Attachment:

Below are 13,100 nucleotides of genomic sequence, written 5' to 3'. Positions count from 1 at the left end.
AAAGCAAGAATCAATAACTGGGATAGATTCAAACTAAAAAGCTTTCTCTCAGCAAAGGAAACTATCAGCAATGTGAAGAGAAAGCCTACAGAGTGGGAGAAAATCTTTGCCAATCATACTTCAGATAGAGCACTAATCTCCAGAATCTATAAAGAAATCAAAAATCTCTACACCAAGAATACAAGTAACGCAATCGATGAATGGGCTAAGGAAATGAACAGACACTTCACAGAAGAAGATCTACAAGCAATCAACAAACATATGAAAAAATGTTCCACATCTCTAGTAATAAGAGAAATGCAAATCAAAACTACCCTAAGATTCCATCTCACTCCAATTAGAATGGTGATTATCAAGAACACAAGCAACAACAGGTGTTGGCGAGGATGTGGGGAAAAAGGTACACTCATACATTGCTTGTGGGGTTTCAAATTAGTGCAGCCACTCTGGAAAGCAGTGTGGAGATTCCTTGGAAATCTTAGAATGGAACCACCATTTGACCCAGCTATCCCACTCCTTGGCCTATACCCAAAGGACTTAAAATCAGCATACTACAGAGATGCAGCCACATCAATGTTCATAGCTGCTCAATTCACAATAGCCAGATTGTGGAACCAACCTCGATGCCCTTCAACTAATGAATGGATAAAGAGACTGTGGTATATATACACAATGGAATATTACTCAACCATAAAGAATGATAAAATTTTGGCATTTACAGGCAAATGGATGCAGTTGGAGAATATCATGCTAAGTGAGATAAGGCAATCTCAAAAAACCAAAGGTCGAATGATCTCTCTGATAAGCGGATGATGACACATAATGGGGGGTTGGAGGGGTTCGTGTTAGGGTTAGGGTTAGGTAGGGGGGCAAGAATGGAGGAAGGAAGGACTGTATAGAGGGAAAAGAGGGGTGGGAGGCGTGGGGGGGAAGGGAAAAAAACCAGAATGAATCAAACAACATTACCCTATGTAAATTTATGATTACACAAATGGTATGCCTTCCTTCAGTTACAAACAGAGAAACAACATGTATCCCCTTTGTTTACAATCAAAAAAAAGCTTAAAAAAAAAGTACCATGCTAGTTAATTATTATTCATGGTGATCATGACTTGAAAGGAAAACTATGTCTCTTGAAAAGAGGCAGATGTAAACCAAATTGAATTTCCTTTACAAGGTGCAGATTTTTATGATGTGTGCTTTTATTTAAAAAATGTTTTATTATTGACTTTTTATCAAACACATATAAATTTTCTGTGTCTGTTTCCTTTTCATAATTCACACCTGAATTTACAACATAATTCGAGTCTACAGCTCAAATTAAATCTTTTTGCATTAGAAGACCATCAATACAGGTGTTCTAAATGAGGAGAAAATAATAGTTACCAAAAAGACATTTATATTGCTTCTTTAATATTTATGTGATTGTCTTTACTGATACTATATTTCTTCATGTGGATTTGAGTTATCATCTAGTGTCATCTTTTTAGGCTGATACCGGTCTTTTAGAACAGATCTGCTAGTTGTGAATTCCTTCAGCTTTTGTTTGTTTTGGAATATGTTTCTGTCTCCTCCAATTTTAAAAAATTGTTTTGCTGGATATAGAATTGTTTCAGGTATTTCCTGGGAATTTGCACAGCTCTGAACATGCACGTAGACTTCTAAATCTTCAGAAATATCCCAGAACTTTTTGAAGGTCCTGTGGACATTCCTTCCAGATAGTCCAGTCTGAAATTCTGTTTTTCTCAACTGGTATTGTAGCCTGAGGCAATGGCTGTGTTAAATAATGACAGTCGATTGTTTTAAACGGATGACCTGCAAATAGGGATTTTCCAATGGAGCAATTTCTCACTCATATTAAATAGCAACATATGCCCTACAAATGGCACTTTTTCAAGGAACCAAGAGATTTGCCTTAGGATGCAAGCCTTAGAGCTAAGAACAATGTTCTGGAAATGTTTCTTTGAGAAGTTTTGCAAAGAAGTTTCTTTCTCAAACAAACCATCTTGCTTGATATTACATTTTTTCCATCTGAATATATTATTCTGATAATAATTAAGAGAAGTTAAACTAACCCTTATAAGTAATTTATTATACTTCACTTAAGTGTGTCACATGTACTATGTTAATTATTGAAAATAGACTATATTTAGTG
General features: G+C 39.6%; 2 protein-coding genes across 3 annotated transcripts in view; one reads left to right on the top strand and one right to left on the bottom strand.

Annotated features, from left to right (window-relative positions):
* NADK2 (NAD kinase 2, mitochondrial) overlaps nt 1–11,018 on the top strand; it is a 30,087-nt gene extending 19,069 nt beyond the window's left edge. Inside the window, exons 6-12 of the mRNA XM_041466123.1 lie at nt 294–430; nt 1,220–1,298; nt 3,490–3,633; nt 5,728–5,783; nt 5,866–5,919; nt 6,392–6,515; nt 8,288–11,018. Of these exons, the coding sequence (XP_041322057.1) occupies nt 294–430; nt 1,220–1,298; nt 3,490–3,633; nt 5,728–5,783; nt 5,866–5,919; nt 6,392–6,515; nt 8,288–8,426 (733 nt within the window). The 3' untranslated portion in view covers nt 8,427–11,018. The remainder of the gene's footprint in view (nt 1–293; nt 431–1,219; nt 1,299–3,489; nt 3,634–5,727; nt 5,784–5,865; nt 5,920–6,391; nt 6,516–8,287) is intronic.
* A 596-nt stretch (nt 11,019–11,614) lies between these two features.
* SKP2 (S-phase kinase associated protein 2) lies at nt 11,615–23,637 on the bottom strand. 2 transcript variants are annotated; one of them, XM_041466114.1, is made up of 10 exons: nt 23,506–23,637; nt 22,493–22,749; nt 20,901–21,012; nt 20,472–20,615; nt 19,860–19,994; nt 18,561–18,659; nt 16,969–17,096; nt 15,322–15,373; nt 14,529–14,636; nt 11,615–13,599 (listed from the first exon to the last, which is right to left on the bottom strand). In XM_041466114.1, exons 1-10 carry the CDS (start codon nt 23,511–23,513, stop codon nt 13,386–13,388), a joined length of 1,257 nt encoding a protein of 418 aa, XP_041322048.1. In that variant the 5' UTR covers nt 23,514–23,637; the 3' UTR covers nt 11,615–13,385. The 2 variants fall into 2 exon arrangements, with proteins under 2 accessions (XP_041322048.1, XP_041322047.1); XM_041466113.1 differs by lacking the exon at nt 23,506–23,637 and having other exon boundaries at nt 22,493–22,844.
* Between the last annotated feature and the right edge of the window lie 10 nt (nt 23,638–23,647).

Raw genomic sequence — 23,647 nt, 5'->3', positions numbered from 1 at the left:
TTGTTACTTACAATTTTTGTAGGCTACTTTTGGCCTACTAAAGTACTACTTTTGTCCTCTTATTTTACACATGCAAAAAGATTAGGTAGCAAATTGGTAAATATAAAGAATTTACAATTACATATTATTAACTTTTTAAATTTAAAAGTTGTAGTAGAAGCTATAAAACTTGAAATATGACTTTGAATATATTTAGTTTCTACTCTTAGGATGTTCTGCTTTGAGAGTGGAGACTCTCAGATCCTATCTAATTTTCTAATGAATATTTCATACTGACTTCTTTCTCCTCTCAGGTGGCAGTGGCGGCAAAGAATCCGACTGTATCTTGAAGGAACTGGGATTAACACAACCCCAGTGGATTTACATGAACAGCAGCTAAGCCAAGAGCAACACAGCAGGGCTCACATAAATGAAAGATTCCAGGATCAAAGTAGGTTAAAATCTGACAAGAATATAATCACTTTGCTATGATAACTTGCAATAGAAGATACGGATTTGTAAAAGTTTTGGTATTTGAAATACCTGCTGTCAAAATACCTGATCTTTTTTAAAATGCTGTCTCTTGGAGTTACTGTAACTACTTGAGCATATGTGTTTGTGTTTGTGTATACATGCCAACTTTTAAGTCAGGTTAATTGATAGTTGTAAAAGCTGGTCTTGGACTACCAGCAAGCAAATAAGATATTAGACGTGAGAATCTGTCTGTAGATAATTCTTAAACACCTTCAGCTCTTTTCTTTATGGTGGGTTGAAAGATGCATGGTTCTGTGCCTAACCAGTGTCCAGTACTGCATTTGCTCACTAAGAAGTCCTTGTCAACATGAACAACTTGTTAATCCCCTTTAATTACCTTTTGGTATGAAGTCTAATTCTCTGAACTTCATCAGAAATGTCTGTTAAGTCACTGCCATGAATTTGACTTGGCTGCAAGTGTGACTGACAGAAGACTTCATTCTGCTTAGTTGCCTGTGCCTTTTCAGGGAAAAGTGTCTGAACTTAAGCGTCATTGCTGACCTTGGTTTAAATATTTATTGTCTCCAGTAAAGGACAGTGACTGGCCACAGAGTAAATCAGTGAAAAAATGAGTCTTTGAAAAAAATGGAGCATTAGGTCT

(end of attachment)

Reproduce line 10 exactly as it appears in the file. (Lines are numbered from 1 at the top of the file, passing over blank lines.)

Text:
TTGTTACTTACAATTTTTGTAGGCTACTTTTGGCCTACTAAAGTACTACTTTTGTCCTCTTATTTTACACATGCAAAAAGATTAGGTAGCAAATTGGTAAATATAAAGAATTTACAATTACATATTATTAACTTTTTAAATTTAAAAGTTGTAGTAGAAGCTATAAAACTTGAAATATGACTTTGAATATATTTAGTTTCTACTCTTAGGATGTTCTGCTTTGAGAGTGGAGACTCTCAGATCCTATCTAATTTTCTAATGAATATTTCATACTGACTTCTTTCTCCTCTCAGGTGGCAGTGGCGGCAAAGAATCCGACTGTATCTTGAAGGAACTGGGATTAACACAACCCCAGTGGATTTACATGAACAGCAGCTAAGCCAAGAGCAACACAGCAGGGCTCACATAAATGAAAGATTCCAGGATCAAAGTAGGTTAAAATCTGACAAGAATATAATCACTTTGCTATGATAACTTGCAATAGAAGATACGGATTTGTAAAAGTTTTGGTATTTGAAATACCTGCTGTCAAAATACCTGATCTTTTTTAAAATGCTGTCTCTTGGAGTTACTGTAACTACTTGAGCATATGTGTTTGTGTTTGTGTATACATGCCAACTTTTAAGTCAGGTTAATTGATAGTTGTAAAAGCTGGTCTTGGACTACCAGCAAGCAAATAAGATATTAGACGTGAGAATCTGTCTGTAGATAATTCTTAAACACCTTCAGCTCTTTTCTTTATGGTGGGTTGAAAGATGCATGGTTCTGTGCCTAACCAGTGTCCAGTACTGCATTTGCTCACTAAGAAGTCCTTGTCAACATGAACAACTTGTTAATCCCCTTTAATTACCTTTTGGTATGAAGTCTAATTCTCTGAACTTCATCAGAAATGTCTGTTAAGTCACTGCCATGAATTTGACTTGGCTGCAAGTGTGACTGACAGAAGACTTCATTCTGCTTAGTTGCCTGTGCCTTTTCAGGGAAAAGTGTCTGAACTTAAGCGTCATTGCTGACCTTGGTTTAAATATTTATTGTCTCCAGTAAAGGACAGTGACTGGCCACAGAGTAAATCAGTGAAAAAATGAGTCTTTGAAAAAAATGGAGCATTAGGTCT